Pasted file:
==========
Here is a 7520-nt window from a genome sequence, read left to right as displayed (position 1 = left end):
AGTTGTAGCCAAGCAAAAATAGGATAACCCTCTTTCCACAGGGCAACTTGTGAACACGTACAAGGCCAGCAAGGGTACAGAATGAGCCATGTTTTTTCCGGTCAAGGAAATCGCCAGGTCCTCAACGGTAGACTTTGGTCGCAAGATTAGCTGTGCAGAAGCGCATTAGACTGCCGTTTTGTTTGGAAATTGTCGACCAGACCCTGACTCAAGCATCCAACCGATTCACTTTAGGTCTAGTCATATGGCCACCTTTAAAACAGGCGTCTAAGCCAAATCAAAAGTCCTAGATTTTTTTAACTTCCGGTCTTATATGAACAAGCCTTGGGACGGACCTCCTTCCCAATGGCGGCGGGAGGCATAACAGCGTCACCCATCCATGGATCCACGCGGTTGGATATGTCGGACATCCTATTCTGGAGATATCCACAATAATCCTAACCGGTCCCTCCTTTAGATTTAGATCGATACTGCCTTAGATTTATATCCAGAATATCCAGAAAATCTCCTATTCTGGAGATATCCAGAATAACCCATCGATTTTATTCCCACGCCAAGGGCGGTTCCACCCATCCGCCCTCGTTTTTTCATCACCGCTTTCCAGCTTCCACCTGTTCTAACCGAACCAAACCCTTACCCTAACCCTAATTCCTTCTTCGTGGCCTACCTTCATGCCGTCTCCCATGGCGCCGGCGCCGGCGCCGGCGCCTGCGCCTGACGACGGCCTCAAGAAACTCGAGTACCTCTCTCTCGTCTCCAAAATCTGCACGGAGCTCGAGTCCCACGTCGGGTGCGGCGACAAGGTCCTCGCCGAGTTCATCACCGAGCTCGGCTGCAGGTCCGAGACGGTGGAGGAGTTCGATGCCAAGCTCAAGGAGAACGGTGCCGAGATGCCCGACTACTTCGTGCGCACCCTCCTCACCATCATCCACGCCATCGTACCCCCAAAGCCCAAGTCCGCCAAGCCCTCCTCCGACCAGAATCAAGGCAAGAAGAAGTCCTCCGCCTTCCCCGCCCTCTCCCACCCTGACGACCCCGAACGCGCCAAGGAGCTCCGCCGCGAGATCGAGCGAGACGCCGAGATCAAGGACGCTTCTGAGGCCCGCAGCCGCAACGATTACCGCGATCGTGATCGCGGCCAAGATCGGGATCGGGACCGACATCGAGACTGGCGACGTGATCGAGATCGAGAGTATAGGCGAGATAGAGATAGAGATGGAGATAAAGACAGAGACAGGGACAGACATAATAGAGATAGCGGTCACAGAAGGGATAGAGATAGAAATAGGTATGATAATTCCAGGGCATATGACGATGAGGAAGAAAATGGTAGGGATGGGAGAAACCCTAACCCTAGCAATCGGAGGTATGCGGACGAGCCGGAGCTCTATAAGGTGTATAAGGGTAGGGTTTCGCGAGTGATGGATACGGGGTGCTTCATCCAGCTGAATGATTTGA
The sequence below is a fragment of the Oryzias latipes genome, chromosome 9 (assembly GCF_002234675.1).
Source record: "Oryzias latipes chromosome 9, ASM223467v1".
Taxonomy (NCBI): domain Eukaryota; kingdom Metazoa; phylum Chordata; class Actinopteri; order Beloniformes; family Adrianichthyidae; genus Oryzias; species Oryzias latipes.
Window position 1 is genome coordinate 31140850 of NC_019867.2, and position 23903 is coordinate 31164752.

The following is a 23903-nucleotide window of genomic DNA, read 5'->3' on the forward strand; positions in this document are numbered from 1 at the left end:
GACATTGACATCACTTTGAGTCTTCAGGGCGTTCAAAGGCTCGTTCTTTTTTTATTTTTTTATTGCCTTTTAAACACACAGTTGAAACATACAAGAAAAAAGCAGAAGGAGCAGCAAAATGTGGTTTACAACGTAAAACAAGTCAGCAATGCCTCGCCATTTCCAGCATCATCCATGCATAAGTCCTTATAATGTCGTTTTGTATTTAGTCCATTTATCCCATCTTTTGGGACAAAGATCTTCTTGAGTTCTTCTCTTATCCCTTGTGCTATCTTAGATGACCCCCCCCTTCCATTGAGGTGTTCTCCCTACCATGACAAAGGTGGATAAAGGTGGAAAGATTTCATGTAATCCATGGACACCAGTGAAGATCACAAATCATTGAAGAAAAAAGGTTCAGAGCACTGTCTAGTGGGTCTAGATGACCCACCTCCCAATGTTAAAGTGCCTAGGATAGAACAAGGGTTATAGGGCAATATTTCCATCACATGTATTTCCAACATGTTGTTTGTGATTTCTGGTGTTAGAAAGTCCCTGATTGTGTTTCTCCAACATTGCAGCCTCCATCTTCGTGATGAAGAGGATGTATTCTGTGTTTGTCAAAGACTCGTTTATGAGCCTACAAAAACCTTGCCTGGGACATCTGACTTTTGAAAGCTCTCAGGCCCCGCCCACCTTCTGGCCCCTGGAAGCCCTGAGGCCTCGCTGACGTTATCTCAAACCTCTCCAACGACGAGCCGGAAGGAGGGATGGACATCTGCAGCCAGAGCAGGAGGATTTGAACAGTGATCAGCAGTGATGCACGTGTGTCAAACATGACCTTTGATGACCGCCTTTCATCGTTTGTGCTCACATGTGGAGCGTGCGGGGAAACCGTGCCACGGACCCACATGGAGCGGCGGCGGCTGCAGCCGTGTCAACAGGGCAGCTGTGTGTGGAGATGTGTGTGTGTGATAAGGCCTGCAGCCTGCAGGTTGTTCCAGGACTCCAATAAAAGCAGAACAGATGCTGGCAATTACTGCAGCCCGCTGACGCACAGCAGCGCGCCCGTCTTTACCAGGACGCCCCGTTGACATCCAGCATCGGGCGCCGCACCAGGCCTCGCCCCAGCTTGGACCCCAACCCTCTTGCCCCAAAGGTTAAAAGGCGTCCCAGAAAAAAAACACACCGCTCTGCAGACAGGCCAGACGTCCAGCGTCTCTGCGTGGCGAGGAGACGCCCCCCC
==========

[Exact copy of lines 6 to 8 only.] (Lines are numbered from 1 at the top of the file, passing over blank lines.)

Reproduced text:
Window position 1 is genome coordinate 31140850 of NC_019867.2, and position 23903 is coordinate 31164752.

The following is a 23903-nucleotide window of genomic DNA, read 5'->3' on the forward strand; positions in this document are numbered from 1 at the left end:
GACATTGACATCACTTTGAGTCTTCAGGGCGTTCAAAGGCTCGTTCTTTTTTTATTTTTTTATTGCCTTTTAAACACACAGTTGAAACATACAAGAAAAAAGCAGAAGGAGCAGCAAAATGTGGTTTACAACGTAAAACAAGTCAGCAATGCCTCGCCATTTCCAGCATCATCCATGCATAAGTCCTTATAATGTCGTTTTGTATTTAGTCCATTTATCCCATCTTTTGGGACAAAGATCTTCTTGAGTTCTTCTCTTATCCCTTGTGCTATCTTAGATGACCCCCCCCTTCCATTGAGGTGTTCTCCCTACCATGACAAAGGTGGATAAAGGTGGAAAGATTTCATGTAATCCATGGACACCAGTGAAGATCACAAATCATTGAAGAAAAAAGGTTCAGAGCACTGTCTAGTGGGTCTAGATGACCCACCTCCCAATGTTAAAGTGCCTAGGATAGAACAAGGGTTATAGGGCAATATTTCCATCACATGTATTTCCAACATGTTGTTTGTGATTTCTGGTGTTAGAAAGTCCCTGATTGTGTTTCTCCAACATTGCAGCCTCCATCTTCGTGATGAAGAGGATGTATTCTGTGTTTGTCAAAGACTCGTTTATGAGCCTACAAAAACCTTGCCTGGGACATCTGACTTTTGAAAGCTCTCAGGCCCCGCCCACCTTCTGGCCCCTGGAAGCCCTGAGGCCTCGCTGACGTTATCTCAAACCTCTCCAACGACGAGCCGGAAGGAGGGATGGACATCTGCAGCCAGAGCAGGAGGATTTGAACAGTGATCAGCAGTGATGCACGTGTGTCAAACATGACCTTTGATGACCGCCTTTCATCGTTTGTGCTCACATGTGGAGCGTGCGGGGAAACCGTGCCACGGACCCACATGGAGCGGCGGCGGCTGCAGCCGTGTCAACAGGGCAGCTGTGTGTGGAGATGTGTGTGTGTGATAAGGCCTGCAGCCTGCAGGTTGTTCCAGGACTCCAATAAAAGCAGAACAGATGCTGGCAATTACTGCAGCCCGCTGACGCACAGCAGCGCGCCCGTCTTTACCAGGACGCCCCGTTGACATCCAGCATCGGGCGCCGCACCAGGCCTCGCCCCAGCTTGGACCCCAACCCTCTTGCCCCAAAGGTTAAAAGGCGTCCCAGAAAAAAAACACACCGCTCTGCAGACAGGCCAGACGTCCAGCGTCTCTGCGTGGCGAGGAGACGCCCCCCC